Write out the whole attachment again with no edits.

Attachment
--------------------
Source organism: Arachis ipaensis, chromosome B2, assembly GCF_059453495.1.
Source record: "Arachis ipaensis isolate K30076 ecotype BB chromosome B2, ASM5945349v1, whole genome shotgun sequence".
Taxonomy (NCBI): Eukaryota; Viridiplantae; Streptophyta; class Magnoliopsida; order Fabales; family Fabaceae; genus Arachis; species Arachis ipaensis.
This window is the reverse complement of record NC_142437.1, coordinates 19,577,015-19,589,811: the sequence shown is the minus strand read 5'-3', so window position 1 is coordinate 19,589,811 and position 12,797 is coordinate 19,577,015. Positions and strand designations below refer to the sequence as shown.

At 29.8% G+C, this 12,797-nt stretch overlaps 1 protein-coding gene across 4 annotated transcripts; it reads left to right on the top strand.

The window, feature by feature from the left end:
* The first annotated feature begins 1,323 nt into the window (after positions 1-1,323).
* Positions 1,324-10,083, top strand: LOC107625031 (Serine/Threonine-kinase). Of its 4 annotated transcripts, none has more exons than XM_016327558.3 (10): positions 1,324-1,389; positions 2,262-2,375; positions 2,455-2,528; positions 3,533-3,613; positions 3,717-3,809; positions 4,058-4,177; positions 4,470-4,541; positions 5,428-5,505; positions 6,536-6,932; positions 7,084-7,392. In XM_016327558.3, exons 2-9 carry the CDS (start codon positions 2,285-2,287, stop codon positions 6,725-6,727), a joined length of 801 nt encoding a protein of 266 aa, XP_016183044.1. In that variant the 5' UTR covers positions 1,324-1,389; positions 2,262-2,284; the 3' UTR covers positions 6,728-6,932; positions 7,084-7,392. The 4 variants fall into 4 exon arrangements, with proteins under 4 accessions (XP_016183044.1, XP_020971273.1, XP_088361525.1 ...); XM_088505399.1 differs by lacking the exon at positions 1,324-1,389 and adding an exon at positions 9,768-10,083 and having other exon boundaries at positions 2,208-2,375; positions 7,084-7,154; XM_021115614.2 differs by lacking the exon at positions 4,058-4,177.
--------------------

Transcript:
Source organism: Arachis ipaensis, chromosome B2, assembly GCF_059453495.1.
Source record: "Arachis ipaensis isolate K30076 ecotype BB chromosome B2, ASM5945349v1, whole genome shotgun sequence".
Taxonomy (NCBI): Eukaryota; Viridiplantae; Streptophyta; class Magnoliopsida; order Fabales; family Fabaceae; genus Arachis; species Arachis ipaensis.
This window is the reverse complement of record NC_142437.1, coordinates 19,577,015-19,589,811: the sequence shown is the minus strand read 5'-3', so window position 1 is coordinate 19,589,811 and position 12,797 is coordinate 19,577,015. Positions and strand designations below refer to the sequence as shown.

At 29.8% G+C, this 12,797-nt stretch overlaps 1 protein-coding gene across 4 annotated transcripts; it reads left to right on the top strand.

The window, feature by feature from the left end:
* The first annotated feature begins 1,323 nt into the window (after positions 1-1,323).
* Positions 1,324-10,083, top strand: LOC107625031 (Serine/Threonine-kinase). Of its 4 annotated transcripts, none has more exons than XM_016327558.3 (10): positions 1,324-1,389; positions 2,262-2,375; positions 2,455-2,528; positions 3,533-3,613; positions 3,717-3,809; positions 4,058-4,177; positions 4,470-4,541; positions 5,428-5,505; positions 6,536-6,932; positions 7,084-7,392. In XM_016327558.3, exons 2-9 carry the CDS (start codon positions 2,285-2,287, stop codon positions 6,725-6,727), a joined length of 801 nt encoding a protein of 266 aa, XP_016183044.1. In that variant the 5' UTR covers positions 1,324-1,389; positions 2,262-2,284; the 3' UTR covers positions 6,728-6,932; positions 7,084-7,392. The 4 variants fall into 4 exon arrangements, with proteins under 4 accessions (XP_016183044.1, XP_020971273.1, XP_088361525.1 ...); XM_088505399.1 differs by lacking the exon at positions 1,324-1,389 and adding an exon at positions 9,768-10,083 and having other exon boundaries at positions 2,208-2,375; positions 7,084-7,154; XM_021115614.2 differs by lacking the exon at positions 4,058-4,177.